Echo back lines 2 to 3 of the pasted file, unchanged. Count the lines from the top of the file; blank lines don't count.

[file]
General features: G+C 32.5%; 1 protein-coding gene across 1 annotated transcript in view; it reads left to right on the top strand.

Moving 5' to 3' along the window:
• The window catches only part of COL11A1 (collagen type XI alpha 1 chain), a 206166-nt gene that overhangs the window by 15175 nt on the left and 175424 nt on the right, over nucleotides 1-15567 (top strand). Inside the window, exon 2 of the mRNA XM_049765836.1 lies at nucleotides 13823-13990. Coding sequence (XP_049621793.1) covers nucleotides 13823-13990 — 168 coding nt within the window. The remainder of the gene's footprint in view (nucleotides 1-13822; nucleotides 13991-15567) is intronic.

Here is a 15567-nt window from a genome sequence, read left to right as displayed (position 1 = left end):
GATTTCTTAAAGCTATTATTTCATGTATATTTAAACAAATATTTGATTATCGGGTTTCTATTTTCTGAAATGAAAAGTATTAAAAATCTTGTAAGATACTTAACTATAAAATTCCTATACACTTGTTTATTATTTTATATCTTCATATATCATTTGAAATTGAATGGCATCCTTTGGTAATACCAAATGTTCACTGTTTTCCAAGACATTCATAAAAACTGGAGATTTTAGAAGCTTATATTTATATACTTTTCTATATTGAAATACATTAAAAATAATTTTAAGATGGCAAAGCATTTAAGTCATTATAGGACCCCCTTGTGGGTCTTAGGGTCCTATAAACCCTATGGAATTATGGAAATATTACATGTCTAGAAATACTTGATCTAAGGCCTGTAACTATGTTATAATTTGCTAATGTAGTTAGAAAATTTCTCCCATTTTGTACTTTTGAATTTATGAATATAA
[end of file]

Moving 5' to 3' along the window:
• The window catches only part of COL11A1 (collagen type XI alpha 1 chain), a 206166-nt gene that overhangs the window by 15175 nt on the left and 175424 nt on the right, over nucleotides 1-15567 (top strand). Inside the window, exon 2 of the mRNA XM_049765836.1 lies at nucleotides 13823-13990. Coding sequence (XP_049621793.1) covers nucleotides 13823-13990 — 168 coding nt within the window. The remainder of the gene's footprint in view (nucleotides 1-13822; nucleotides 13991-15567) is intronic.